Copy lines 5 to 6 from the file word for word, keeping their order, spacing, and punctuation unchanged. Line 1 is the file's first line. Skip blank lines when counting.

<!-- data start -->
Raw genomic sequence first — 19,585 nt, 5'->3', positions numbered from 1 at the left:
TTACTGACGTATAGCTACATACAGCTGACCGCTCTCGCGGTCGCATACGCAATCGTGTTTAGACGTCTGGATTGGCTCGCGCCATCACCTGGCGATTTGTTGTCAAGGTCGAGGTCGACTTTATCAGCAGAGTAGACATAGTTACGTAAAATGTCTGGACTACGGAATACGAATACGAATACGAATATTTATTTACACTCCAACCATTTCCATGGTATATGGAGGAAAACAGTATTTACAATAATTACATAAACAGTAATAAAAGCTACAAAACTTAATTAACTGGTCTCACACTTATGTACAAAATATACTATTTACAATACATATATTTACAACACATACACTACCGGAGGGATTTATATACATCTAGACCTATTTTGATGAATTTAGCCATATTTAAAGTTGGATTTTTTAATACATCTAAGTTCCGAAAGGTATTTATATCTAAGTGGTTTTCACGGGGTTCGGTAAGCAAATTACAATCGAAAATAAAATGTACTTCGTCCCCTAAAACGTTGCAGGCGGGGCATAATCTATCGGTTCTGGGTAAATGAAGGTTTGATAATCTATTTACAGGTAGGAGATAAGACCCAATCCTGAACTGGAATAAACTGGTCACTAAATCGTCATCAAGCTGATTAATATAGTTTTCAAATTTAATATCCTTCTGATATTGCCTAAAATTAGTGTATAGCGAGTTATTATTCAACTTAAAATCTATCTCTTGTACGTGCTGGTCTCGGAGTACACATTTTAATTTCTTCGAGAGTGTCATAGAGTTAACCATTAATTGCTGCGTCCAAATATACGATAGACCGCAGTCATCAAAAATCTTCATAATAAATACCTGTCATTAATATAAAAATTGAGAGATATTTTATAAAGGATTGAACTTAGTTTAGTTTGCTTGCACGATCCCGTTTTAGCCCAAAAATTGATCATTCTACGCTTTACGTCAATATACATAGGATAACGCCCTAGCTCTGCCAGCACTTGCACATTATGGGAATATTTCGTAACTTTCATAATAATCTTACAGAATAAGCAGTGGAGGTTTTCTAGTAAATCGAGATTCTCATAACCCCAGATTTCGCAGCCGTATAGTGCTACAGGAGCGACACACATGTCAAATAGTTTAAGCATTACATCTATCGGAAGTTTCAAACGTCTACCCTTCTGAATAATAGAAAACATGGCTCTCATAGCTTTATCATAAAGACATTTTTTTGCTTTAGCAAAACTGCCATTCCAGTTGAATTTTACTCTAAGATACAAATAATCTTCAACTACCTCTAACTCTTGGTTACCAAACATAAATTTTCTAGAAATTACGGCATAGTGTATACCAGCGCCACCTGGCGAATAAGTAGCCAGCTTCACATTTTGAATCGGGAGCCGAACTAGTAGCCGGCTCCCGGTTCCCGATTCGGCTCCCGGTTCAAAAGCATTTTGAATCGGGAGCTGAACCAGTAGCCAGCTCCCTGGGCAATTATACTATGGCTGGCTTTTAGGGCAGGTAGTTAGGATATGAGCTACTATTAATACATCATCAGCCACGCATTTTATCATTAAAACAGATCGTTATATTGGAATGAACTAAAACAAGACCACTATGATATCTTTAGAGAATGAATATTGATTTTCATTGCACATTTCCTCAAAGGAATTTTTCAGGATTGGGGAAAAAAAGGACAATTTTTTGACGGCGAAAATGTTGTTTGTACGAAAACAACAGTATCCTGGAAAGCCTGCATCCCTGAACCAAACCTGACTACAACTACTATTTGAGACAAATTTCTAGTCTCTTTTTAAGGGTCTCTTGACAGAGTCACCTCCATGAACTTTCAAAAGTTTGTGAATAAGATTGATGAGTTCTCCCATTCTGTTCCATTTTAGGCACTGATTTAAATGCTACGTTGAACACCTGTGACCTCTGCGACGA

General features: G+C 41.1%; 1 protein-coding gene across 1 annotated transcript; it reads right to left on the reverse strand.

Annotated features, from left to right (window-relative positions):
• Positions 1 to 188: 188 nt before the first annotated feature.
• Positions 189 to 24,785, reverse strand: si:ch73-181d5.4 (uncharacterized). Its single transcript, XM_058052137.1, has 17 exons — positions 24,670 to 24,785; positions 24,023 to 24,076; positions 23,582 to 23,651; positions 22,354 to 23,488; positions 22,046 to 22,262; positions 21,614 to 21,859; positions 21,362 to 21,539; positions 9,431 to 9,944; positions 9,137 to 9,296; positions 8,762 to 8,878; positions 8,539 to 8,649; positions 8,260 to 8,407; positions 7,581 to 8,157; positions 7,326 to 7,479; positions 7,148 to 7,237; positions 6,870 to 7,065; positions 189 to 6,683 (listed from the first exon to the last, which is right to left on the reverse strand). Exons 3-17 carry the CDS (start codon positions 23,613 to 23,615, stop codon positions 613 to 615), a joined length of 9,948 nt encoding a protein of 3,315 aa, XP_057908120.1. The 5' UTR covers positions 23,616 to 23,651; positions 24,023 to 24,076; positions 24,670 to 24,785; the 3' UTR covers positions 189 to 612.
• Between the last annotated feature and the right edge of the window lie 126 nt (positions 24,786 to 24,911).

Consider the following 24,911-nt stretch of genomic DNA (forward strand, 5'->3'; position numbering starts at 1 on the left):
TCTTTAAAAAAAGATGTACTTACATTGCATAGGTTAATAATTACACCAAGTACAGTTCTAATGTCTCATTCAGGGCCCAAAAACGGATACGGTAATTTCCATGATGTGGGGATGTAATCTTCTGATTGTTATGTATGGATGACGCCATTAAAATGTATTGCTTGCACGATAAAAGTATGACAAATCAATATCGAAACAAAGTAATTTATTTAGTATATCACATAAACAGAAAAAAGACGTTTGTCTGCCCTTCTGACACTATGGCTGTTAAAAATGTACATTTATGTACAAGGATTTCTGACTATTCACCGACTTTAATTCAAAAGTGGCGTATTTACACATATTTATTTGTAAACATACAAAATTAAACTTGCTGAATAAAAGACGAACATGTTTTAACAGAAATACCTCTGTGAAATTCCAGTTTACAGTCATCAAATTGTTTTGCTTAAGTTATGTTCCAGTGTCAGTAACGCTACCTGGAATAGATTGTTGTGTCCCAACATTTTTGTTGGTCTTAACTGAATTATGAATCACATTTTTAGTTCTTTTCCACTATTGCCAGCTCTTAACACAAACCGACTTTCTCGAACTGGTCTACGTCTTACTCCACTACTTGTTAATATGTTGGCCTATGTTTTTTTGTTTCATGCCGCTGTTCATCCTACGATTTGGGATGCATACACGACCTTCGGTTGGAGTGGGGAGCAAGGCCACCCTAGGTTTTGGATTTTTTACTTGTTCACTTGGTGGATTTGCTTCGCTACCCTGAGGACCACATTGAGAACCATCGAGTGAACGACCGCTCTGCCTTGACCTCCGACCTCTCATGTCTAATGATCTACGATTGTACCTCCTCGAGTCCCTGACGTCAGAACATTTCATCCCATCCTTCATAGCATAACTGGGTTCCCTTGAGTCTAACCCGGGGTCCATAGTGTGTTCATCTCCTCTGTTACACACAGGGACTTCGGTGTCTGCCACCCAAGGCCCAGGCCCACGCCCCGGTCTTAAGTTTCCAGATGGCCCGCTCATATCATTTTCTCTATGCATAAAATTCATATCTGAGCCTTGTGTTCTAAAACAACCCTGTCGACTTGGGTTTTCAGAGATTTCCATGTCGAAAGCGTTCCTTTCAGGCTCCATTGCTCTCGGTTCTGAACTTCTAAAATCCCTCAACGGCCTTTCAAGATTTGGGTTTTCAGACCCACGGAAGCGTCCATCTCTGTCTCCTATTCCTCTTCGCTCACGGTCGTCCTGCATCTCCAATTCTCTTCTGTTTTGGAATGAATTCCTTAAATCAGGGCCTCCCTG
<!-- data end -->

• Positions 1 to 188: 188 nt before the first annotated feature.
• Positions 189 to 24,785, reverse strand: si:ch73-181d5.4 (uncharacterized). Its single transcript, XM_058052137.1, has 17 exons — positions 24,670 to 24,785; positions 24,023 to 24,076; positions 23,582 to 23,651; positions 22,354 to 23,488; positions 22,046 to 22,262; positions 21,614 to 21,859; positions 21,362 to 21,539; positions 9,431 to 9,944; positions 9,137 to 9,296; positions 8,762 to 8,878; positions 8,539 to 8,649; positions 8,260 to 8,407; positions 7,581 to 8,157; positions 7,326 to 7,479; positions 7,148 to 7,237; positions 6,870 to 7,065; positions 189 to 6,683 (listed from the first exon to the last, which is right to left on the reverse strand). Exons 3-17 carry the CDS (start codon positions 23,613 to 23,615, stop codon positions 613 to 615), a joined length of 9,948 nt encoding a protein of 3,315 aa, XP_057908120.1. The 5' UTR covers positions 23,616 to 23,651; positions 24,023 to 24,076; positions 24,670 to 24,785; the 3' UTR covers positions 189 to 612.